Oil is a curse, it is often said, that condemns the countries producing it to an existence defined by war, corruption and enormous inequality. Carbon Democracy tells a more complex story, arguing that no nation escapes the political consequences of our collective dependence on oil. It shapes the body politic both in regions such as the Middle East, which rely upon revenues from oil production, and in the places that have the greatest demand for energy.
Timothy Mitchell begins with the history of coal power to tell a radical new story about the rise of democracy. Coal was a source of energy so open to disruption that oligarchies in the West became vulnerable for the first time to mass demands for democracy. In the mid-twentieth century, however, the development of cheap and abundant energy from oil, most notably from the Middle East, offered a means to reduce this vulnerability to democratic pressures. The abundance of oil made it possible for the first time in history to reorganize political life around the management of something now called "the economy" and the promise of its infinite growth. The politics of the West became dependent on an undemocratic Middle East.
In the twenty-first century, the oil-based forms of modern democratic politics have become unsustainable. Foreign intervention and military rule are faltering in the Middle East, while governments everywhere appear incapable of addressing the crises that threaten to end the age of carbon democracy—the disappearance of cheap energy and the carbon-fuelled collapse of the ecological order.
In making the production of energy the central force shaping the democratic age, Carbon Democracy rethinks the history of energy, the politics of nature, the theory of democracy, and the place of the Middle East in our common world.
Governments can no longer afford to compensate the victims of earthquakes, hurricanes and tsunamis, or rebuild infrastructure. The tax revenues just aren’t there. So they’re selling insurance bonds to private investors. In an article recently published by Le Monde Diplomatique, the opening paragraphs of which we publish here, Razmig Keucheyan charts the horrendous new developments of finance capitalism.
Last November, super-typhoon Haiyan struck the Philippines, killing more than 6,000 people, damaging or destroying 1.5m homes and causing $13bn damage. Three months later, insurance brokers Munich Re and Willis Re, accompanied by representatives of the UN international strategy for disaster reduction (UNISDR), presented a new financial product to members of the Philippine senate: it was intended to make up for the supposed deficiencies of state provision against major climate-related disasters. The Philippines risk and insurance scheme for municipalities (PRISM) is a high-yield security that municipalities would offer to private investors (1), who would receive an attractive rate of interest, subsidised by the state, but would lose their investment in the event of a disaster of a given scale and severity.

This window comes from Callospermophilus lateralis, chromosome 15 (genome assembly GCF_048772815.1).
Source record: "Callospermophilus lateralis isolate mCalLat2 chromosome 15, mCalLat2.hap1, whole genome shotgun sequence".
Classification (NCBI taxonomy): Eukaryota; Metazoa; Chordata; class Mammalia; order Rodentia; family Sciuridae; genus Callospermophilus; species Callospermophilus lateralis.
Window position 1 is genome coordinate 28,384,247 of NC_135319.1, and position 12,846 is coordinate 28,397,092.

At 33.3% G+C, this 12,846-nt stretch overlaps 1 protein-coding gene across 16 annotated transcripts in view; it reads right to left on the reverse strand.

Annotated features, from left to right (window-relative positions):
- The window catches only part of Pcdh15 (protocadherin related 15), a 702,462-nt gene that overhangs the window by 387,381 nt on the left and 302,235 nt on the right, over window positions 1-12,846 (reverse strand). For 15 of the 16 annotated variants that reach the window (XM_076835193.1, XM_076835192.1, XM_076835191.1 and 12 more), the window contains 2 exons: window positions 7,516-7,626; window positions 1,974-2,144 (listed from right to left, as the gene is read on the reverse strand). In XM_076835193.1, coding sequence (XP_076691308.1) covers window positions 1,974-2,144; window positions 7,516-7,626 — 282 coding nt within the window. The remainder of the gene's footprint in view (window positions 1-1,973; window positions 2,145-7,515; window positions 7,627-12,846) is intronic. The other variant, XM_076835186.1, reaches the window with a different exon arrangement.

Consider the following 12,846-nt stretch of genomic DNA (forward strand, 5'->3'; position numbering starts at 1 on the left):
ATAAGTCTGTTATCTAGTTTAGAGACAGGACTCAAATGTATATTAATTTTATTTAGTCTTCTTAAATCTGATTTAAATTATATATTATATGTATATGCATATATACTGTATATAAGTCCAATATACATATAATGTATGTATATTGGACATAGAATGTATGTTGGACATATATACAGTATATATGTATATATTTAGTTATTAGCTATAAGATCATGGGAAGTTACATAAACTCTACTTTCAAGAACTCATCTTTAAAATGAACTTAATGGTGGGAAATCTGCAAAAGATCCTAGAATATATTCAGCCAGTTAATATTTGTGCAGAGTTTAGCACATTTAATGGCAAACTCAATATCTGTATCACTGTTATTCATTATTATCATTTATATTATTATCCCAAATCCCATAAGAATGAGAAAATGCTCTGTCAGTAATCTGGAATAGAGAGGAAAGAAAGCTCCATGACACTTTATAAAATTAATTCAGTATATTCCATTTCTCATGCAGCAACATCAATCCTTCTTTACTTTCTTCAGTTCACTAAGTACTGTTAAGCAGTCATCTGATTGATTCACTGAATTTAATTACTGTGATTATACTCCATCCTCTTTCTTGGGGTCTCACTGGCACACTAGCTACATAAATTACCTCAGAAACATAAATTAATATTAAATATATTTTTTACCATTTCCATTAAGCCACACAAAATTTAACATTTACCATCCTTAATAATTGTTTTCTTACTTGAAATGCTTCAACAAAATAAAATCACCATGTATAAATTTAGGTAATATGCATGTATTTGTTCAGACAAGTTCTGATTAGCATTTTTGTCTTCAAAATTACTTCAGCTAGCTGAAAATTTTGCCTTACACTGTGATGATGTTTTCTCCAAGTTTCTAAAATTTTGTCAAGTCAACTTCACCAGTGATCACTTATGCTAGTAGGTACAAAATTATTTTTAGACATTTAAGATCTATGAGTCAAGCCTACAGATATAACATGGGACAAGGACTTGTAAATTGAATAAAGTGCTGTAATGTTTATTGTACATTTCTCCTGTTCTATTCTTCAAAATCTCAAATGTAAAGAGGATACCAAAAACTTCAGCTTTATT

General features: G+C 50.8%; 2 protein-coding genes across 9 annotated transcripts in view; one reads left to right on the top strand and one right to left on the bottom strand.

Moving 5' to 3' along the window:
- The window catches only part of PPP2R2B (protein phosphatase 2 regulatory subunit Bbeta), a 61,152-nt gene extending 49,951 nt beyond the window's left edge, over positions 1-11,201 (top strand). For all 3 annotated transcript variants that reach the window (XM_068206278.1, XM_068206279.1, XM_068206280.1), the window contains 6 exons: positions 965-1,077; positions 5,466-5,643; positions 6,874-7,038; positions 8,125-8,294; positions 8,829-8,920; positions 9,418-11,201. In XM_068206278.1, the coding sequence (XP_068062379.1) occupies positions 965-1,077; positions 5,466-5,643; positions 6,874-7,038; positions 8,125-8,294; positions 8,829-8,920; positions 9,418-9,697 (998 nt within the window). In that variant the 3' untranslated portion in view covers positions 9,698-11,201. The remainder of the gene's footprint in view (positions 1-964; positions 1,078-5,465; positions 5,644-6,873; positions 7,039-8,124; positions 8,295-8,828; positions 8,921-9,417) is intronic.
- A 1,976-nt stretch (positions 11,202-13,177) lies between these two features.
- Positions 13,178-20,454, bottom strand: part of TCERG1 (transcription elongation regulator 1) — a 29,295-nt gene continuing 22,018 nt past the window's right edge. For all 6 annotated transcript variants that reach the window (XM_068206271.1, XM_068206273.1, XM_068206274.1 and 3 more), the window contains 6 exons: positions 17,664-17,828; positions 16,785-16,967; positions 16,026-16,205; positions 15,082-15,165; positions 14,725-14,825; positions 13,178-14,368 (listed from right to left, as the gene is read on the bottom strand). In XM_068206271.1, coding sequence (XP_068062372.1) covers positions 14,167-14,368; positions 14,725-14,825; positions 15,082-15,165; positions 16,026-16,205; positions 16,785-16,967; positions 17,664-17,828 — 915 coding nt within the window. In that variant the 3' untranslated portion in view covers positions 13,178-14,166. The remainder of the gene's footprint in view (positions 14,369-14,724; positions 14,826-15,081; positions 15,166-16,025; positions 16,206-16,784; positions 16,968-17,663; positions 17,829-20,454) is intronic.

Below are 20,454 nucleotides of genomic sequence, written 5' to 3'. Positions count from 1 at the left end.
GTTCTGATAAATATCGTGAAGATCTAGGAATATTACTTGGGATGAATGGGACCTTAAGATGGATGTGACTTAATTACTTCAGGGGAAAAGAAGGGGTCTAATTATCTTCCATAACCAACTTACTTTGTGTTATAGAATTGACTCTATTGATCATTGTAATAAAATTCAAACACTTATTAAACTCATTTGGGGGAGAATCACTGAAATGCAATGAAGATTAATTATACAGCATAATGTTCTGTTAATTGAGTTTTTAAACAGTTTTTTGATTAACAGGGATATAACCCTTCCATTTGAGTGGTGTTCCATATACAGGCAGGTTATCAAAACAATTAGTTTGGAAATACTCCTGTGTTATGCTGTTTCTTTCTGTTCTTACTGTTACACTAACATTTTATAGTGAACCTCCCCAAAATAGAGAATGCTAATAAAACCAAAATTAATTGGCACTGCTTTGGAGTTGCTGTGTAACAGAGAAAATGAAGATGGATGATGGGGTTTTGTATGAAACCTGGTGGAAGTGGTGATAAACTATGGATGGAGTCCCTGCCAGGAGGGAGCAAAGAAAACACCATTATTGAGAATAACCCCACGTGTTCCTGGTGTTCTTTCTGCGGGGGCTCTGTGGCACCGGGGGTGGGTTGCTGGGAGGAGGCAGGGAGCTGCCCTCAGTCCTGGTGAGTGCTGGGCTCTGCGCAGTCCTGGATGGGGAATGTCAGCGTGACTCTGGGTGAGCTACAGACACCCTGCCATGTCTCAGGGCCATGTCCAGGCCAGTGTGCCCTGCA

Today on Democracy Now! James Marriott, co-author of The Oil Road: Journeys from the Caspian Sea to the City of London, Timothy Mitchell, author of Carbon Democracy: Political Power in the Age of Oil, and Anna Galkina, campaigner with London-based arts, human rights, and environmental justice organization Platform London, discussed the Azerbaijan elections, political unrest in Egypt, oil pipelines and their impact on political systems and populations at home and abroad.
As tumultuous events in Egypt unfold at speed, with former President Morsi currently in custody, we present Verso's updated reading list of key titles and articles addressing the challenges facing Egypt and the Middle East.
Seamus Milne considers the current situation in Egypt in the context of the Arab Spring and its historical precedents in the "Spring of Nations" of 1848 in his latest article for the Guardian. His latest book, The Revenge of History, follows the events of the Arab Spring as they unfold, as well as providing a rich geopolitical context for the uprisings.
The Journey to Tahrir: Revolution, Protest, and Social Change in Egypt
Edited by Jeannie Sowers and Chris Toensing
The account of how it all began, this collection of reports from the region details the causes that underpinned the revolution before it amassed in scale. Starting with the eighteen days of protest in the lead up to Mubarak’s resignation, it is a first hand account of the collective dissent of workers, anti-war activists and campaigners for social change.
Soldiers, Spies and Statesmen: Egypt's Road to Revolt
by Hazem Kandil
When the military turned against Mubarak, so too did the revolt, from outbursts of protest to full on revolution. Hazem Kandil challenges the siding of the military with the people, instead documenting the power struggle between the three components of Egypt’s authoritarian regime: the military, the security services, and the political apparatus. Analysing what it means for Egypt to transition from military to police state, Kandil looks toward future revolution.
In an article in the Guardian on the recent events in Egypt, Kandil explains why liberal western critics can't simply say: "I told you so."
You can also read an interview with Kandil in New Left Review on the Egyptian revoution.